Vikings’ 25 and under top 10: Anthony Barr

The Vikings took a bit of a risk drafting Anthony Barr but were rewarded with high-level play on the field.

Last year the Minnesota Vikings drafted outside linebacker Anthony Barr with the No. 9 overall pick. He was a high-risk, high-reward player because he had only played linebacker for two years at UCLA after switching from the offensive side of the ball. Even when he did switch to defense he still mostly only rushed off the edge in the Bruins’ 3-4 system.

Barr was clearly a freak athlete with a ton of potential, but it was hard to tell how quickly he would be able to refine his skills so he could play linebacker in the NFL. And the fact that the Vikings played in a 4-3 defensive scheme versus a 3-4 scheme was more worrisome because it meant that Barr would be asked to do a lot more things – such as drop back into coverage – that he didn’t often have to do at the college level.

The Vikings still decided to take a risk on him, and after his rookie year it seems as though the team made the right decision. Since he first arrived for offseason workouts, the coaching staff praised his work ethic, capacity to learn and would say he was picking up all the concepts they asked of him.

That continued into the preseason and regular season, when Barr found a lot of success and was considered to be in contention for Defensive Rookie of the Year. In the 12 games that he played, Barr recorded 70 tackles, four sacks, two forced fumbles, three fumble recoveries – one which was returned for a game-winning touchdown in overtime – and three passes defensed.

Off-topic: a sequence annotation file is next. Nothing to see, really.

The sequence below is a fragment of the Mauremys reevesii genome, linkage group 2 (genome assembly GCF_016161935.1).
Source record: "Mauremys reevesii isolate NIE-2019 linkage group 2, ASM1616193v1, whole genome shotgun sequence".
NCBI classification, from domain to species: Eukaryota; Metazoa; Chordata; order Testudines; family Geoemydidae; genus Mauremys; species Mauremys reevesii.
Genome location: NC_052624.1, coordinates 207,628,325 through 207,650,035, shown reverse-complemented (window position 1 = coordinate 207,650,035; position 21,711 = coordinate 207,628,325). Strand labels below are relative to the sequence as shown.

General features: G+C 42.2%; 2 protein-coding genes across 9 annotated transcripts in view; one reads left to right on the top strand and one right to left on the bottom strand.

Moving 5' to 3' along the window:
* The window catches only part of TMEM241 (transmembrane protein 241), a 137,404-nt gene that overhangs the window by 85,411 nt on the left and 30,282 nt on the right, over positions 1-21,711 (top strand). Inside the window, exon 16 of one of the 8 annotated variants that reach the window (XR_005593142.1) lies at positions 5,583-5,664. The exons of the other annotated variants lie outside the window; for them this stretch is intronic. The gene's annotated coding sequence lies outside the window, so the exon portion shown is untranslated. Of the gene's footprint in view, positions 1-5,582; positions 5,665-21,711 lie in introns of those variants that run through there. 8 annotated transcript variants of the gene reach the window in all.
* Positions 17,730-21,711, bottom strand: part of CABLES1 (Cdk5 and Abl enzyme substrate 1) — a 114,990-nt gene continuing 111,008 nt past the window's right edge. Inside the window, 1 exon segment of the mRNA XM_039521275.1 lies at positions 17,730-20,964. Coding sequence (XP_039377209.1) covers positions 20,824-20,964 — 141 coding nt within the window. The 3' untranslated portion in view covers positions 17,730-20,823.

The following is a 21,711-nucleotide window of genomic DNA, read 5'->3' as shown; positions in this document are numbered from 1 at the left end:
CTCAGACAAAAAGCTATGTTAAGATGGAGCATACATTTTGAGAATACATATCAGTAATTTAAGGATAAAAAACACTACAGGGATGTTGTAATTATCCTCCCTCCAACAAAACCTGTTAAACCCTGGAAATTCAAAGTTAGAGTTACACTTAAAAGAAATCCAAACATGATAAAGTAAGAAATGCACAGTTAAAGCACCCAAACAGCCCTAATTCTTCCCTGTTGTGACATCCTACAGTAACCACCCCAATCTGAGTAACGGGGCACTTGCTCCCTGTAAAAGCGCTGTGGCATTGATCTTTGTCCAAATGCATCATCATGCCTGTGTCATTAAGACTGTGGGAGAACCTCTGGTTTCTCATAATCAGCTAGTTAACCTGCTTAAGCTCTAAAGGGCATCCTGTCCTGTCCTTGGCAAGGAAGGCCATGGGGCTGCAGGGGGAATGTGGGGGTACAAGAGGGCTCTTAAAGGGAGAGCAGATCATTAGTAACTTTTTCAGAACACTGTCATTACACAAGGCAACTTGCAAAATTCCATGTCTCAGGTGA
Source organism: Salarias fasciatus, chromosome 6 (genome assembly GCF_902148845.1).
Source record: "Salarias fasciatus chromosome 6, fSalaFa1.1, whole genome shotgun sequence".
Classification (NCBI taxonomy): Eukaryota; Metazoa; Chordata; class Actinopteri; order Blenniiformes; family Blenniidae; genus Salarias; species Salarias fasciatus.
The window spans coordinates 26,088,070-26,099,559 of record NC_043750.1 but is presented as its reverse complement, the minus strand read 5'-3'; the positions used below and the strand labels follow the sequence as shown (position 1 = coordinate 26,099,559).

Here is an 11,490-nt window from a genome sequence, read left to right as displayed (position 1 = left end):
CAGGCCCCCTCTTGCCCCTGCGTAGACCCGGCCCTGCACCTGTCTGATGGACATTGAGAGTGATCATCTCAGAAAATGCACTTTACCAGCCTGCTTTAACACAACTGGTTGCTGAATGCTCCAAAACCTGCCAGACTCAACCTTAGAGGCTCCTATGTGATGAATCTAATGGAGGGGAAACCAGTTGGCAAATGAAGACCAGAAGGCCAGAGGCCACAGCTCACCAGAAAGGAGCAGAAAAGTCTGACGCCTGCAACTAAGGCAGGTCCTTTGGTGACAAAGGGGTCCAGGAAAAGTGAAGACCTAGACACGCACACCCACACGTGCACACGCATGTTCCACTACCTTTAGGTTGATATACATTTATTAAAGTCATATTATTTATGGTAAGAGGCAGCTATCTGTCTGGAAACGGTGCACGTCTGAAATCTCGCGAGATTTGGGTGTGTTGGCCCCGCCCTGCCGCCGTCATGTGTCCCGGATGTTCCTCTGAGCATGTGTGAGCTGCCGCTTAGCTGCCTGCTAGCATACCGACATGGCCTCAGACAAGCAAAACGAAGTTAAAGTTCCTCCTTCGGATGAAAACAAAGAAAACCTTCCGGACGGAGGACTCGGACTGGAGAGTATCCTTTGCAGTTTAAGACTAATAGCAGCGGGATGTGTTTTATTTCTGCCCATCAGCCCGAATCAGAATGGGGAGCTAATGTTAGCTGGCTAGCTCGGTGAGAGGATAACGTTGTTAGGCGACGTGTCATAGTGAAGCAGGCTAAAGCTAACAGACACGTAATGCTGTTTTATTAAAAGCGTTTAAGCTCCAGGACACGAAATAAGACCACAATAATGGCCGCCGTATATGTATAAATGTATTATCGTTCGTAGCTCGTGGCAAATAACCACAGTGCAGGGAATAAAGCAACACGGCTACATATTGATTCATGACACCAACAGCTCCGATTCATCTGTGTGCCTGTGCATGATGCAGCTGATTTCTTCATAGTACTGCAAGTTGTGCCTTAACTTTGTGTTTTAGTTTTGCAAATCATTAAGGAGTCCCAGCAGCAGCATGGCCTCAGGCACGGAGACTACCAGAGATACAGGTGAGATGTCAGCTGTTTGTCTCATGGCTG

Unfortunately, Barr’s success was cut short during his rookie season because of a knee injury that put him on injured reserve. That injury has caused some concern because he was held out of workouts early this offseason already, but the coaching staff said it was not the same injury that ended his season prematurely in 2014.

There were a lot of things that the 6-foot-5, 255-pound linebacker did well during his rookie season, but there also things he still needs to improve. The biggest thing is his pass coverage, especially while in zone coverage. He would do well if the receiver was right in front of him but could miss plays that he should have made if the receiver was off to his side.

Pass coverage wasn’t something Barr had to worry about while at UCLA since he was usually rushing the passer – this skill is still a work-in-progress. It should continue to develop as he gets more experience and his natural athletic ability should help him improve quickly.

Barr was the very first pick of the Mike Zimmer era in Minnesota so you know the coaching staff is very high on him and is going to want to keep him around as long as they possibly can. He will likely be a cornerstone piece in this defense for years to come and should continue to make plays all over the field.

Since he has the unique ability to change the course of a game with a single play while playing on the defensive side of the ball, it really hurts the Vikings when he is not on the field. Last year, Gerald Hodges filled in during the last four games when Barr was out with injury. He played very well and would likely be the player to replace Barr if he were to go down with injury once again. But you know the coaching staff would prefer to have Barr out there creating havoc for the offense.

Barr is only entering into the second year of his four-year rookie contract (with a fifth-year option) so there are still a few years to go before anyone needs to worry about getting Barr a long-term deal. Right now, the only things that Barr should be concerning himself with are continuing to develop and staying healthy for all 16 games of the regular season.

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